I have begun poking through the essays and reviews in the latest volume of Tolkien Studies, which I now have before me. There is much to read, and much that looks to be of enormous interest, but perhaps the most personally relevant is the review of Brad Eden’s Middle-earth Minstrel, since I am a part of that collection. I hope you will indulge me for beginning there, and offering some excerpts. It is my blog, after all. :)
First, it’s a short review. That was a bit disappointing. Considering the thoroughness of the review of The Ring Goes Ever On, which is nearly one hundred pages, Seaman’s three-page review seems a bit superficial. Two essays in the collection go entirely unmentioned, three others are assessed in just one sentence each, and another two get only two sentences apiece. Four essays form the core of the reviewer’s interest and praise, and each one of these gets a long paragraph, more or less.
My own essay is one of those reviewed in a single sentence, albeit a positive one: “Jason Fisher’s examination of alliterative verse in Rohan and Mercia shows good command of the material and helpfully reveals some of the ‘Old English undercurrents’ in Rohan and its environs” (p. 129). This comes in Seaman’s paragraph on “[o]ther essays in this volume [that] relate somewhat more obliquely to music but deserve mention because they possess inherent scholarly interest” (loc.cit.). That’s good, so far as it goes.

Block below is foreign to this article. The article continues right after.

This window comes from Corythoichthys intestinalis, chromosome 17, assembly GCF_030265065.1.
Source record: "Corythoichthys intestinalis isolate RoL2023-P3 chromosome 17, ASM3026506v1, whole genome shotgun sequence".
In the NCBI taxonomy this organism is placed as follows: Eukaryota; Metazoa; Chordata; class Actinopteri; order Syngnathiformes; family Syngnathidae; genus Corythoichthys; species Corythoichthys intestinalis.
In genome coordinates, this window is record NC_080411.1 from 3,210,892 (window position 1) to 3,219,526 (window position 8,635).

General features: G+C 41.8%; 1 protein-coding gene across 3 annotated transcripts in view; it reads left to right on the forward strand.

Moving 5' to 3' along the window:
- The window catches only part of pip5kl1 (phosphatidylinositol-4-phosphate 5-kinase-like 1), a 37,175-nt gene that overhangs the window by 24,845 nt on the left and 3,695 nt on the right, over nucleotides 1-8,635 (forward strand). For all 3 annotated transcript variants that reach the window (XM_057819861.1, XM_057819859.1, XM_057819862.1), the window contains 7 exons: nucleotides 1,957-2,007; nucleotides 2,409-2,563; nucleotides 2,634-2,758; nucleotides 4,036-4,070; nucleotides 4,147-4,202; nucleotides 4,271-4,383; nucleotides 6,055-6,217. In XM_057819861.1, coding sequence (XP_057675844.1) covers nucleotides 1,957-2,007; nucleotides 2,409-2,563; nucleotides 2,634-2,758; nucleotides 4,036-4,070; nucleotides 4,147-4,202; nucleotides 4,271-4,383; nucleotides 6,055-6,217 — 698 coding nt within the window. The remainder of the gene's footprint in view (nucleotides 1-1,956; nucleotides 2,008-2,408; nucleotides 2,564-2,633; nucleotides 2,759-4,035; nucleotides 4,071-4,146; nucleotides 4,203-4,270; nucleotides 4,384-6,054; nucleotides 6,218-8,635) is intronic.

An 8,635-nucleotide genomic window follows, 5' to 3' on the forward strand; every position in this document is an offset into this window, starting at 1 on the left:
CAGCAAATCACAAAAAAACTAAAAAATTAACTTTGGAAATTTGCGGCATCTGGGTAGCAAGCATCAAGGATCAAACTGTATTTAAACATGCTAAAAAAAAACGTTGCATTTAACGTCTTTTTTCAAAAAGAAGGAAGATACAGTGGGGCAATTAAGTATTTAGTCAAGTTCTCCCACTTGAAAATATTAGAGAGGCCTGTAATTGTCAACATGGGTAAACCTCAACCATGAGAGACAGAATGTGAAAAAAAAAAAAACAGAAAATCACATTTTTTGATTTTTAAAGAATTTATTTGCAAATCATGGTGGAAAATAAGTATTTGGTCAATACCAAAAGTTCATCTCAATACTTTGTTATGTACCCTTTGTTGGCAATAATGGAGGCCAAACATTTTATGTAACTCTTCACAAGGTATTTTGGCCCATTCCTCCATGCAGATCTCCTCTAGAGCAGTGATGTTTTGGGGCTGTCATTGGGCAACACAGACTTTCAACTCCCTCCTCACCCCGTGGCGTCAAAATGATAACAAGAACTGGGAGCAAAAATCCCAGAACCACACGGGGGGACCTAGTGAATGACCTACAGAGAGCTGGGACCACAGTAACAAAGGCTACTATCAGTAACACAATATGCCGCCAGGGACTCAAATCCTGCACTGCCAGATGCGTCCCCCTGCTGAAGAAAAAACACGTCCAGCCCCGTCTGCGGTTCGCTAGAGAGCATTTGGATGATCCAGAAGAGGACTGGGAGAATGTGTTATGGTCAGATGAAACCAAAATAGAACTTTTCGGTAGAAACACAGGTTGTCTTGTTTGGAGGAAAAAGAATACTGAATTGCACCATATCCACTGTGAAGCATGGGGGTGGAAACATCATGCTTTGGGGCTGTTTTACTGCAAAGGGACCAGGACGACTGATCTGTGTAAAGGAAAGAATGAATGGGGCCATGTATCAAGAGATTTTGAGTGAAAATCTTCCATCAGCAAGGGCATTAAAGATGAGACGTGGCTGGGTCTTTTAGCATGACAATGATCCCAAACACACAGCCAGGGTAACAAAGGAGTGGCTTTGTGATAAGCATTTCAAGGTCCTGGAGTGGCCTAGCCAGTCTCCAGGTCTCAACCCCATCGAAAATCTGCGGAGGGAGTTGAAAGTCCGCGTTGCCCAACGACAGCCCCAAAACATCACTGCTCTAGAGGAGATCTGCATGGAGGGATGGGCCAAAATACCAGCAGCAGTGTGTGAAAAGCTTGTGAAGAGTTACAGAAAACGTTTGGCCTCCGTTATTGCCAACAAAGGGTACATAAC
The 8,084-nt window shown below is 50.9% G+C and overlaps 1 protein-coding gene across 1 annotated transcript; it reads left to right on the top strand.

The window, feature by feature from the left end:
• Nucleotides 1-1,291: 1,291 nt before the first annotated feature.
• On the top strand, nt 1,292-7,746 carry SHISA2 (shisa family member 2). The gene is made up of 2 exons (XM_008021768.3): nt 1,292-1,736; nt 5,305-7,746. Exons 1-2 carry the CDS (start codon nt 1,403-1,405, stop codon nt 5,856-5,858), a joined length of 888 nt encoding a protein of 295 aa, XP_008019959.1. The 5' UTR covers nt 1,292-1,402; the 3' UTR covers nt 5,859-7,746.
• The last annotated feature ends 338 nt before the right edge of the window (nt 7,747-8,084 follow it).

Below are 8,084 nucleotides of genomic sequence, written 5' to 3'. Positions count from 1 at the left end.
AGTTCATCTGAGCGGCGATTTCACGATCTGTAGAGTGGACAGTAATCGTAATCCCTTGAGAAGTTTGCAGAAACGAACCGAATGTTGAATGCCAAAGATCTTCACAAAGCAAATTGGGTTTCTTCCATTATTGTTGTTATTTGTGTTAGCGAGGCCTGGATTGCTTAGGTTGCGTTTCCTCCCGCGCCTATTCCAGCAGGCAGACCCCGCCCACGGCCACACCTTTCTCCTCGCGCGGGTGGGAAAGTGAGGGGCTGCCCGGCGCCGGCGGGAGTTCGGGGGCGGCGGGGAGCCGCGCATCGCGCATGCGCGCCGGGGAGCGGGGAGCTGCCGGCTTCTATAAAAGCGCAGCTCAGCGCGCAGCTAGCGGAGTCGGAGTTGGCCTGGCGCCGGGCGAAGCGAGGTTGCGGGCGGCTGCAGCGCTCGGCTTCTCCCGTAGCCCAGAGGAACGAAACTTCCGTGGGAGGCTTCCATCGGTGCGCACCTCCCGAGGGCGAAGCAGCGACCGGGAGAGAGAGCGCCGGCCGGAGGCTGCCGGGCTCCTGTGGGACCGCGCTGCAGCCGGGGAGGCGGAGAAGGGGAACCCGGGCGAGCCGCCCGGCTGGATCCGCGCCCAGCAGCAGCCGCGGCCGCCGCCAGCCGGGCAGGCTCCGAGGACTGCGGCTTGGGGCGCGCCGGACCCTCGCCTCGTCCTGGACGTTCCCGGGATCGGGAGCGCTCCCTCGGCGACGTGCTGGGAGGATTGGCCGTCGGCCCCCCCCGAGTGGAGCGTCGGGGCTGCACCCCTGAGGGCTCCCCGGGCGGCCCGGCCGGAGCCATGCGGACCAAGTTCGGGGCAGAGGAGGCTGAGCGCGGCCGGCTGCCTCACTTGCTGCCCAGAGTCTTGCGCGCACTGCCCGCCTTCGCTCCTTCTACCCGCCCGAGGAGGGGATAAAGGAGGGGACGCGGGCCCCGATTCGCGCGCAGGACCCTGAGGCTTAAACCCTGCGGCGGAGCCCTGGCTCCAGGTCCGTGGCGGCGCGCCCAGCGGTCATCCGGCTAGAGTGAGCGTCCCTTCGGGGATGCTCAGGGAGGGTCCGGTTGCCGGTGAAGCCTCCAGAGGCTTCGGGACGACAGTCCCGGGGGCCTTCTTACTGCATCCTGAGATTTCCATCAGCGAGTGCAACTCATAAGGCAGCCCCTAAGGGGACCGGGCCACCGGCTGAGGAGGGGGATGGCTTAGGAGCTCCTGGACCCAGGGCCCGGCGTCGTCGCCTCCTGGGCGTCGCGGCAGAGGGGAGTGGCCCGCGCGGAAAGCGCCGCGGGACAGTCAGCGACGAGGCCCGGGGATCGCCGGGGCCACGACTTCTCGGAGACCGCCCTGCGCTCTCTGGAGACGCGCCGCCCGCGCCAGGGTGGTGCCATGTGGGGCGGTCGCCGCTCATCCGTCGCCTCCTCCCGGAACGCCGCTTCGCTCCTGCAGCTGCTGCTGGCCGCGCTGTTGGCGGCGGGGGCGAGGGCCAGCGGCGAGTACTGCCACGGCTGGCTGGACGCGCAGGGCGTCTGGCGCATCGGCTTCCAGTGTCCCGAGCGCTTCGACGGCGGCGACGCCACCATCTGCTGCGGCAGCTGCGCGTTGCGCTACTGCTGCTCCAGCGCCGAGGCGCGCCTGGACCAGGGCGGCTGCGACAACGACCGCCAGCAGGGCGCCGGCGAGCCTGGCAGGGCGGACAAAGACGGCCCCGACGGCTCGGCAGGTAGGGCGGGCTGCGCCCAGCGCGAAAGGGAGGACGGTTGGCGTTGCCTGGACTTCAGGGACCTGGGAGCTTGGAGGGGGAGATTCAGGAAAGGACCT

I will say that I agree in large part with Seaman’s overall assessment with the book. But I feel he’s given it rather short shrift. This could be in part because he also reviewed another collection on Tolkien and music in the same volume of Tolkien Studies. That review of Music in Middle-earth (ed. Steimel and Schneidewind, Walking Tree) gets about seven pages of coverage, almost double Middle-earth Minstrel. Admittedly, it’s the longer of the two books, but Seaman discusses every one of the essays in it, and in each case, the essays are described and assessed much more thoroughly — at minimum, in three or four sentences each, often much more. The simplest explanation, I suppose, is that Seaman liked and engaged with Steimel and Schneidewind’s book much more than with Eden’s, but it’s a shame he couldn’t find a little more to say. The latter review, following on the heels of a better, more thorough one, comes across as dismissive by contrast.
Is it a little too self-indulgent of me to spend this much time reviewing a review? Hmm. Well, it’s not very often that reviewers are themselves reviewed, though perhaps they should be. I’ve often thought that reviewers — myself included; good lord, yes! — are given a pass on their errors and oversights even as they criticize authors and editors for theirs. After all, quis custodiet ipsos custodes? So perhaps it’s good to review the reviews, at least from time to time, and not tetchily or at too great a length.
On top of that, it’s my blog, so it should come as no surprise that I want to discuss reviews of my work. If not here, where? ;)